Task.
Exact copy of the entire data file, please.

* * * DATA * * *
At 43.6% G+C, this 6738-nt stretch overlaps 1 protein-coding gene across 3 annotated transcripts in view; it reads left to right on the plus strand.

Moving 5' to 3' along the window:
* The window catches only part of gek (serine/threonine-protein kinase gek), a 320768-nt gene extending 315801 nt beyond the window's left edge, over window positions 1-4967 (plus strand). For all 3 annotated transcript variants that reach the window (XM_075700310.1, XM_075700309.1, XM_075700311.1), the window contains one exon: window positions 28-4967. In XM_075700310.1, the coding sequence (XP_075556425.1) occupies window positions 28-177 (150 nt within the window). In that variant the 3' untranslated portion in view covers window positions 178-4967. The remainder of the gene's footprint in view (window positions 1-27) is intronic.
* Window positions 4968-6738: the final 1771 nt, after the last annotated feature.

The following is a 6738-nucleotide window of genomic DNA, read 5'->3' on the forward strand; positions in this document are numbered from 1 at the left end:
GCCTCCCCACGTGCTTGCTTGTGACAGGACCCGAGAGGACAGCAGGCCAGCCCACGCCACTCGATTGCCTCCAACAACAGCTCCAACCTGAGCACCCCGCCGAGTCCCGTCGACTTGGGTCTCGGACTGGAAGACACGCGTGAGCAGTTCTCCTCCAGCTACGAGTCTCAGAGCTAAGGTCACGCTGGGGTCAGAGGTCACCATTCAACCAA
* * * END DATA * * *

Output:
At 43.6% G+C, this 6738-nt stretch overlaps 1 protein-coding gene across 3 annotated transcripts in view; it reads left to right on the plus strand.

Moving 5' to 3' along the window:
* The window catches only part of gek (serine/threonine-protein kinase gek), a 320768-nt gene extending 315801 nt beyond the window's left edge, over window positions 1-4967 (plus strand). For all 3 annotated transcript variants that reach the window (XM_075700310.1, XM_075700309.1, XM_075700311.1), the window contains one exon: window positions 28-4967. In XM_075700310.1, the coding sequence (XP_075556425.1) occupies window positions 28-177 (150 nt within the window). In that variant the 3' untranslated portion in view covers window positions 178-4967. The remainder of the gene's footprint in view (window positions 1-27) is intronic.
* Window positions 4968-6738: the final 1771 nt, after the last annotated feature.

The following is a 6738-nucleotide window of genomic DNA, read 5'->3' on the forward strand; positions in this document are numbered from 1 at the left end:
GCCTCCCCACGTGCTTGCTTGTGACAGGACCCGAGAGGACAGCAGGCCAGCCCACGCCACTCGATTGCCTCCAACAACAGCTCCAACCTGAGCACCCCGCCGAGTCCCGTCGACTTGGGTCTCGGACTGGAAGACACGCGTGAGCAGTTCTCCTCCAGCTACGAGTCTCAGAGCTAAGGTCACGCTGGGGTCAGAGGTCACCATTCAACCAA